Comment: B.C. schools need BIPOC student-led anti-racism initiatives

Ladysmith student T.J. Nyhan reflects on efforts to lead conversations about race at a predominantly white school.

When I met with my teacher, Stefania Rosioru, at the end of a school day in late 2020, I didn’t know that we would be setting a new standard for social justice in my high school. That day was when I first talked to her about the idea of creating a BIPOC (Black, Indigenous, Person Of Colour) student support group. 

The school had a number of teachers interested in supporting the ideas from the letter and brought student members together through word of mouth. I was one of six students alongside three teachers who met and decided to restart the STAAR club in our school. 

STAAR is an acronym meaning Students Taking Action Against Racism. The group was originally created at our high school in the mid-2000s, but fell away due to lack of interest from students. 

The reformed STAAR would be a place where students of colour could feel safe discussing their experiences of racism and facilitate teacher-student communication. 

Part of the incentive behind STAAR’s reformation was activist Nina Charley, an LSS alum who was runner-up for B.C.’s emerging youth in multiculturalism awards this year. 

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Her anti-racism work both on the Island and at the University in Ottawa deserves recognition. Nina has spoken before on the experiences she had as a racialized student at LSS, and she has two siblings who’ve been in STAAR since it was reformed. Her courage has reflected onto all of us fighting racism at LSS.

Fast forward a year and a half, and STAAR has created a new presence at LSS — one of social justice and anti-racism. 

Everything that STAAR has done, from our weekly lunch meetings to school-wide interactions, has been to enable our predominantly-white school to consider race in a way most don’t.

Why we took action

Because the foundations of our country’s school systems are intertwined with our own systemically racist history, it’s hard for BIPOC kids to find places to talk about their real-life experiences and find support.

Canada’s record with anti-racism and multiculturalism doesn’t get addressed enough. There’s a false rhetoric that, because our injustices are said to be less noticeable than those in the United States, we don’t need to bring them up as often.

The hesitancy to talk about racism in schools is a testament to how much we need student-based anti-racism initiatives. A lack of consciousness about racism leads to a lack of policy regarding it. Thus, when a BIPOC student experiences racism, the administration’s response can embarrass the student and not address their mental health.

If we don’t address instances of racism in schools in ways that uphold accountability, education and recovery, we perpetuate a system of ignorance and racism-based trauma.

On April 14, 2021, we filmed a six-minute video in the foyer of LSS. Each of us spoke about our own experiences with racism and addressed concepts such as white privilege and racial slurs, which are some of the most prevalent sources of racism we’ve noticed in our school.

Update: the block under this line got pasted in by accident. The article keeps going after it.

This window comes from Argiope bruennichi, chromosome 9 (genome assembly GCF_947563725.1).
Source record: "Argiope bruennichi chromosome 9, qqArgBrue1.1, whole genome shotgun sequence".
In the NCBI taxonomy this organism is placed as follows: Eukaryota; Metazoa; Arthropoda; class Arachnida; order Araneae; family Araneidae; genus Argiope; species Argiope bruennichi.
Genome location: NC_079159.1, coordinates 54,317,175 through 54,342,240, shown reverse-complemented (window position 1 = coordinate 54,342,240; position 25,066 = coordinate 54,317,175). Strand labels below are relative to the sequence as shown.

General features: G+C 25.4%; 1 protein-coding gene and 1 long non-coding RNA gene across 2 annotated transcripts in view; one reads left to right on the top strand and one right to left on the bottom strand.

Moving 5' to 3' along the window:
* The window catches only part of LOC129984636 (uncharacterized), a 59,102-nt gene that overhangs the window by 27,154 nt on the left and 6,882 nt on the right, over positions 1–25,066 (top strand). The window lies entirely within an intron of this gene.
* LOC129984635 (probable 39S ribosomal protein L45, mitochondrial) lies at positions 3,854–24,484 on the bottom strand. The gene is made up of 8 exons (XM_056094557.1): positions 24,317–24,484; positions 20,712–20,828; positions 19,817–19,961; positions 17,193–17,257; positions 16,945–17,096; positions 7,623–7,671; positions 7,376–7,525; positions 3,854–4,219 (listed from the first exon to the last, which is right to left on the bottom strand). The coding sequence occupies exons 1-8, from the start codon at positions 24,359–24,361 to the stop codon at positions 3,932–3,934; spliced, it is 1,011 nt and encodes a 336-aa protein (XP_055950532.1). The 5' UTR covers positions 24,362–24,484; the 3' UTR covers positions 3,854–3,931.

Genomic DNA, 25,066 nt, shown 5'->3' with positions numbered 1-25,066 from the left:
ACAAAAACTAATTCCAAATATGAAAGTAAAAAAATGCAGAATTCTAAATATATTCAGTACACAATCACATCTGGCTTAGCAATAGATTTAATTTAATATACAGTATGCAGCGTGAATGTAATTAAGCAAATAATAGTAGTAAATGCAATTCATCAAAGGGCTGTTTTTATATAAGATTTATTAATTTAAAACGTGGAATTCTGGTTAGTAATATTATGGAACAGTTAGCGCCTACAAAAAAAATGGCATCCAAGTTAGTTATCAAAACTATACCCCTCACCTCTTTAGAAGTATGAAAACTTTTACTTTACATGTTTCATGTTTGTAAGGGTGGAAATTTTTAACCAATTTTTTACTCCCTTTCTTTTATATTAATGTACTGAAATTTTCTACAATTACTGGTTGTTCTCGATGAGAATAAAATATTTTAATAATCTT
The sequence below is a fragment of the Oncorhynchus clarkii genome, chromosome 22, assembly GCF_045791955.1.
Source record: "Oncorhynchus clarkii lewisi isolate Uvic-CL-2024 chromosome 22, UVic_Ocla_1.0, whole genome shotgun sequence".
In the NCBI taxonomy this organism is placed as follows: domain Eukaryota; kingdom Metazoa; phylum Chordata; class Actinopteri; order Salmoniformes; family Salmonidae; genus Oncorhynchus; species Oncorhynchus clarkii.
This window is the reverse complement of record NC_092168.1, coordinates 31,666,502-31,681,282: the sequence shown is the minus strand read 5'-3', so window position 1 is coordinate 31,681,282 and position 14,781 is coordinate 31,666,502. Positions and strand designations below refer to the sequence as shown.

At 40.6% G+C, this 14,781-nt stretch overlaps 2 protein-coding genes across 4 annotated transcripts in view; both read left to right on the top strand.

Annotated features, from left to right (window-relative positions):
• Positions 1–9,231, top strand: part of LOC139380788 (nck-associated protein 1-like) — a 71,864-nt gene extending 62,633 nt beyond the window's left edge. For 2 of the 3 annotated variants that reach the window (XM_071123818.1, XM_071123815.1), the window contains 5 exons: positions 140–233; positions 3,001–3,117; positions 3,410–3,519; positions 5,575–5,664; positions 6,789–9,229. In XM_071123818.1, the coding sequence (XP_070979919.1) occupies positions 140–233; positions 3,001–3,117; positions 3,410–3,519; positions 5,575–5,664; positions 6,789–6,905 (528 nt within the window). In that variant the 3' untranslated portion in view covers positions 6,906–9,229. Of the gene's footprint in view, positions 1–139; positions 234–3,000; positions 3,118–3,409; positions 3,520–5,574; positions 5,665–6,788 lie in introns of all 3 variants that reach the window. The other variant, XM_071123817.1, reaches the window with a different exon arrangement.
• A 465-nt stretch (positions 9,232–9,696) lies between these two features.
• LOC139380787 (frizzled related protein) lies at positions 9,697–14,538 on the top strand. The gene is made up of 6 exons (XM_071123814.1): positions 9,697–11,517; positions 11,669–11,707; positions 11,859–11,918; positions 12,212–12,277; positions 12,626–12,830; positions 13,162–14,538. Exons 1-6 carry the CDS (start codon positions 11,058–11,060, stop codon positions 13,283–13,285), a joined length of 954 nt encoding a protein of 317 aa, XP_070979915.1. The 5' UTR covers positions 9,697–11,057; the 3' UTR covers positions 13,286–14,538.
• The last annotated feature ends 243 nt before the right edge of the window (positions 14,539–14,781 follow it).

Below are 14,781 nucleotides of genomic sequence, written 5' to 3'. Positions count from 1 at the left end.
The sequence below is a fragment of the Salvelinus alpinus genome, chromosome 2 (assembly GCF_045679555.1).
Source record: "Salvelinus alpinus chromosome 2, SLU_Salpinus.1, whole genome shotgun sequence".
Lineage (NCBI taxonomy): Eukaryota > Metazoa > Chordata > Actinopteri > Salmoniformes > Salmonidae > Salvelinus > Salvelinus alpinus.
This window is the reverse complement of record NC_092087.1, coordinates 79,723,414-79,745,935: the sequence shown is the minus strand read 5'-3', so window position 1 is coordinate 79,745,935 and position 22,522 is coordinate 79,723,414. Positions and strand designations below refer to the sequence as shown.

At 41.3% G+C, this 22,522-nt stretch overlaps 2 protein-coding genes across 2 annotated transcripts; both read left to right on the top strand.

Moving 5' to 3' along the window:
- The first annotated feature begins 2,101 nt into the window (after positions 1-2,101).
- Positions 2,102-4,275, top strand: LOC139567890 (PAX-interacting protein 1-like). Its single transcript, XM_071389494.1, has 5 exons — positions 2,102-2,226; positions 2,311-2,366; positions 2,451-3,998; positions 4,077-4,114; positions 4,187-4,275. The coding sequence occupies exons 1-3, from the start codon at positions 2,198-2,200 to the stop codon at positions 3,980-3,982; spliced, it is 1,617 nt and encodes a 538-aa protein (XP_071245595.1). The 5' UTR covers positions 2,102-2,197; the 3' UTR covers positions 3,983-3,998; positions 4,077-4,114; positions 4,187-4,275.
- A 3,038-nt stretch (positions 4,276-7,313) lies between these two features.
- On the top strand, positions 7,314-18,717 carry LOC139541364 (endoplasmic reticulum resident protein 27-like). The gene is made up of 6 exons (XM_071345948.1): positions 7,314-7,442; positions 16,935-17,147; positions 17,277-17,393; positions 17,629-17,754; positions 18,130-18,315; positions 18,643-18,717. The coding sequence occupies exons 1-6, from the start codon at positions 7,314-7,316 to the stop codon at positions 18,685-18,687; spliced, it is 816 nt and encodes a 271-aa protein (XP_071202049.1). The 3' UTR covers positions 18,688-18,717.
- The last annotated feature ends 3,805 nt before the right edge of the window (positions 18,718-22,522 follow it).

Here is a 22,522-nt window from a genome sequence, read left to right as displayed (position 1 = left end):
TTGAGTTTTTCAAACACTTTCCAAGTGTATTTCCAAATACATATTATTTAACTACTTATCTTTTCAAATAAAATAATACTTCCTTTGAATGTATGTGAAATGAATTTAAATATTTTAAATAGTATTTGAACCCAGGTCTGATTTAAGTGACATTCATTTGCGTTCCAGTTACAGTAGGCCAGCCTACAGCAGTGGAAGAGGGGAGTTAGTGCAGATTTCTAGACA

I was in Grade 9 at the time of filming, and I remember how nerve-wracking it was to speak in a video that would be shown to everyone I knew, especially about a topic I had never discussed so openly before.

What we learned

After we showed the video to classes individually, almost no one followed up with me. Our video was supposed to be the start of a school-wide dialogue on racism, and yet almost everyone I knew carried on as if they hadn’t seen it.

It’s not that students and teachers are openly opposed to talking about race, it’s that most of them haven’t learned how. If it’s scary for an adult to talk about race with their peers, imagine how scary it is for teenagers in a high school with an uneven ratio of BIPOC staff to BIPOC students to do the same.

I will acknowledge the work that people are doing to rid our school of racism. I believe there are individuals in seats of power who at least have some incentive to initiate change. However, until the changes made at the top of the educational power structure become visible from all the way at the bottom, we need groups like STAAR to fill the gap of anti-racist learning.

What’s next

STAARs goals for the future of LSS involve being more active in the school community and influencing change in the worldview of the student body. We have recently opened up to include more non-BIPOC allies, as the BIPOC population in our school is small.

When BIPOC students experience racism, each experience can be seen as an isolated incident instead of a sign of the bigger problem. As such, the need to address these incidents gets forgotten. STAAR is opening up to all students because everyone needs to be involved. At the same time, STAAR will still be offering a safe space for BIPOC students in a new meeting schedule.

It’s easy to lose sight of the solvability of single problems in the raging mosh pit of them that we see on the news, which is why we need to spotlight and support organizations that are already working towards solutions. BIPOC youth clubs like STAAR are one such kind of organization — helping not just the people around them but the next generation of activists too. [end]

Here is a quote that Ms. Rosioru shared with me:

“We need in every bay and community, a group of angelic troublemakers.”

— Bayard Rustin

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